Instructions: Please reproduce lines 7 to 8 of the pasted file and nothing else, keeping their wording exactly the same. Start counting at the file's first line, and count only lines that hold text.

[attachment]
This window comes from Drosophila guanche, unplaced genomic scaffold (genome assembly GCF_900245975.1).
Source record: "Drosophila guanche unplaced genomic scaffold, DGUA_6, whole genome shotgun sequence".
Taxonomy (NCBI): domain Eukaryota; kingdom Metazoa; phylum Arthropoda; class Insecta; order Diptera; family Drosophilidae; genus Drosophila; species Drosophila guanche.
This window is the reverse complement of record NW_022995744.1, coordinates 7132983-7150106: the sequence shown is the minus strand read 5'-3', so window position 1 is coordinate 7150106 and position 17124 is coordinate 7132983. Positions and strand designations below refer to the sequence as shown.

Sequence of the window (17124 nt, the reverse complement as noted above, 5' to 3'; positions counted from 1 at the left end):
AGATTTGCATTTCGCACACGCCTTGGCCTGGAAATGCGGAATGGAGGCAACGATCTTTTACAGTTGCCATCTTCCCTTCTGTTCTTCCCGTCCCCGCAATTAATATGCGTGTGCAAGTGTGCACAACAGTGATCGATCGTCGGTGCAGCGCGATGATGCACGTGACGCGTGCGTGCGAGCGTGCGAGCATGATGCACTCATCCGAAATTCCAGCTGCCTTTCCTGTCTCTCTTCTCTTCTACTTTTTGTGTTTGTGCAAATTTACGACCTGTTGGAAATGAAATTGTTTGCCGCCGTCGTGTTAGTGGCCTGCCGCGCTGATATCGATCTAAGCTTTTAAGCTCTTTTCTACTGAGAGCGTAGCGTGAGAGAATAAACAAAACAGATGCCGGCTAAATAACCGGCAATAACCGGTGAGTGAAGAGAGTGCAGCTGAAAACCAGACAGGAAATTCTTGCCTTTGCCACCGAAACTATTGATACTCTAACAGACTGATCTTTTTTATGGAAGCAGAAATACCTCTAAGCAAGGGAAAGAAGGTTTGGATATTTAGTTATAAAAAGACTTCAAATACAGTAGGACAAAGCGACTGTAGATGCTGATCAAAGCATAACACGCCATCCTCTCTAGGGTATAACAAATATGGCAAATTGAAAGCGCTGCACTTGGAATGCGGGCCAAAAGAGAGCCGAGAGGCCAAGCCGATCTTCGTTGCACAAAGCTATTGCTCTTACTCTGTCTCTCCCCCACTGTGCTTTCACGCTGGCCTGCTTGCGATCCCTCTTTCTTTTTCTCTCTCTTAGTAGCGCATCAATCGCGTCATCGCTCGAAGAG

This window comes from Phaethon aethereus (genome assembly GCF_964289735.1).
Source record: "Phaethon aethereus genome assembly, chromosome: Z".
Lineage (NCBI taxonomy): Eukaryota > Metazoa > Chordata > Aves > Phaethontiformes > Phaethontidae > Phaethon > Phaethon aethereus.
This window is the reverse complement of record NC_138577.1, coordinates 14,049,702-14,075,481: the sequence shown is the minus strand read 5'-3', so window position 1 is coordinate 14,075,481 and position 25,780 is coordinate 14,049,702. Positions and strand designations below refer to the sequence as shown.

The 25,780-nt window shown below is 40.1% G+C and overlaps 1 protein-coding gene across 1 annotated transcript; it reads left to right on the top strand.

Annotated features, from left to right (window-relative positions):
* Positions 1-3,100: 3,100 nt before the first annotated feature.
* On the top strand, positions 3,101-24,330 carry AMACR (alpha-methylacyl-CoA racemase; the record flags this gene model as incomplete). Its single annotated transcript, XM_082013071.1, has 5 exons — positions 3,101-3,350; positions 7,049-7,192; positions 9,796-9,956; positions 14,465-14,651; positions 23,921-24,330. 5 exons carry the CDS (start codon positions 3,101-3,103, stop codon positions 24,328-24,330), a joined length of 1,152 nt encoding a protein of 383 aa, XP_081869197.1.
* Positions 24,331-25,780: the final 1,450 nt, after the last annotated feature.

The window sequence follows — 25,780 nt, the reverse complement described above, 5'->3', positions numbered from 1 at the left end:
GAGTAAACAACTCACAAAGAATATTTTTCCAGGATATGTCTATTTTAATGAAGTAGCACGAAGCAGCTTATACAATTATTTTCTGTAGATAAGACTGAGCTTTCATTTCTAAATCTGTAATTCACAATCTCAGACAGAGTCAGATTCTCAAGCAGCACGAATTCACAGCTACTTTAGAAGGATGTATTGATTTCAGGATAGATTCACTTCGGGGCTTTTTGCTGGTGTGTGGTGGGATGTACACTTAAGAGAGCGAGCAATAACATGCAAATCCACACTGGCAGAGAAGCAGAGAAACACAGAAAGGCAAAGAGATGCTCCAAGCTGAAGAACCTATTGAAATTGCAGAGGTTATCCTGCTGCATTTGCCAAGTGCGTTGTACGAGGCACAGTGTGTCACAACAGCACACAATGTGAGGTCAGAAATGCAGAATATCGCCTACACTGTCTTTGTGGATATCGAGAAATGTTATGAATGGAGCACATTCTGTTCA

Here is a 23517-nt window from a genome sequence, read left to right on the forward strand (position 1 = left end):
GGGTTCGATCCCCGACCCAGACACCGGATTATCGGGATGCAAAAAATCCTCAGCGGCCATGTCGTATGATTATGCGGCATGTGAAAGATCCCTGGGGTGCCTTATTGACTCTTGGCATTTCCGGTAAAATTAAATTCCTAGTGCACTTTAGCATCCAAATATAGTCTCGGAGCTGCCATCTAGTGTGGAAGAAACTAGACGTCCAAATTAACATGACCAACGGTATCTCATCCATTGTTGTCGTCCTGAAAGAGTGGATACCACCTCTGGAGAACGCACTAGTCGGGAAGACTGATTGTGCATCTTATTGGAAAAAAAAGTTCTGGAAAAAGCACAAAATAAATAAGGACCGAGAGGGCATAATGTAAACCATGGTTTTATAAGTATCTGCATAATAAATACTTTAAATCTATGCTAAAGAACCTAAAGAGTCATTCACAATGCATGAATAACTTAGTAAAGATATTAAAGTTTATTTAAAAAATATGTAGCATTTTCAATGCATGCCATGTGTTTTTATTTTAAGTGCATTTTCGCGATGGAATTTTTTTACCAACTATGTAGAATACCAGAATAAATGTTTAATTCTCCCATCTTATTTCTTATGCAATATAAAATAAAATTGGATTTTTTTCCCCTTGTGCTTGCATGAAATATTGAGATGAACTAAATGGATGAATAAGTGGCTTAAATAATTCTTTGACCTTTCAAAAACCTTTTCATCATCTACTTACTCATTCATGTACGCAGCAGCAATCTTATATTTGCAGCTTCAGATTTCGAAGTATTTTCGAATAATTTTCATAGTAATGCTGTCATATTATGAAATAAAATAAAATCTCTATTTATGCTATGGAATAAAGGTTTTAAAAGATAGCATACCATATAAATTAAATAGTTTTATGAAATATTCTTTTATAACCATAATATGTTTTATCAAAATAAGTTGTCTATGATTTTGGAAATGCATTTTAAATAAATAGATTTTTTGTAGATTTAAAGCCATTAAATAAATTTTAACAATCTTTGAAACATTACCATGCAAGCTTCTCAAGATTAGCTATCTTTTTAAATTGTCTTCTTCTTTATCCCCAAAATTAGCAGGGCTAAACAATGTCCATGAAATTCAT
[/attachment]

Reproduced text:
This window comes from Phaethon aethereus (genome assembly GCF_964289735.1).
Source record: "Phaethon aethereus genome assembly, chromosome: Z".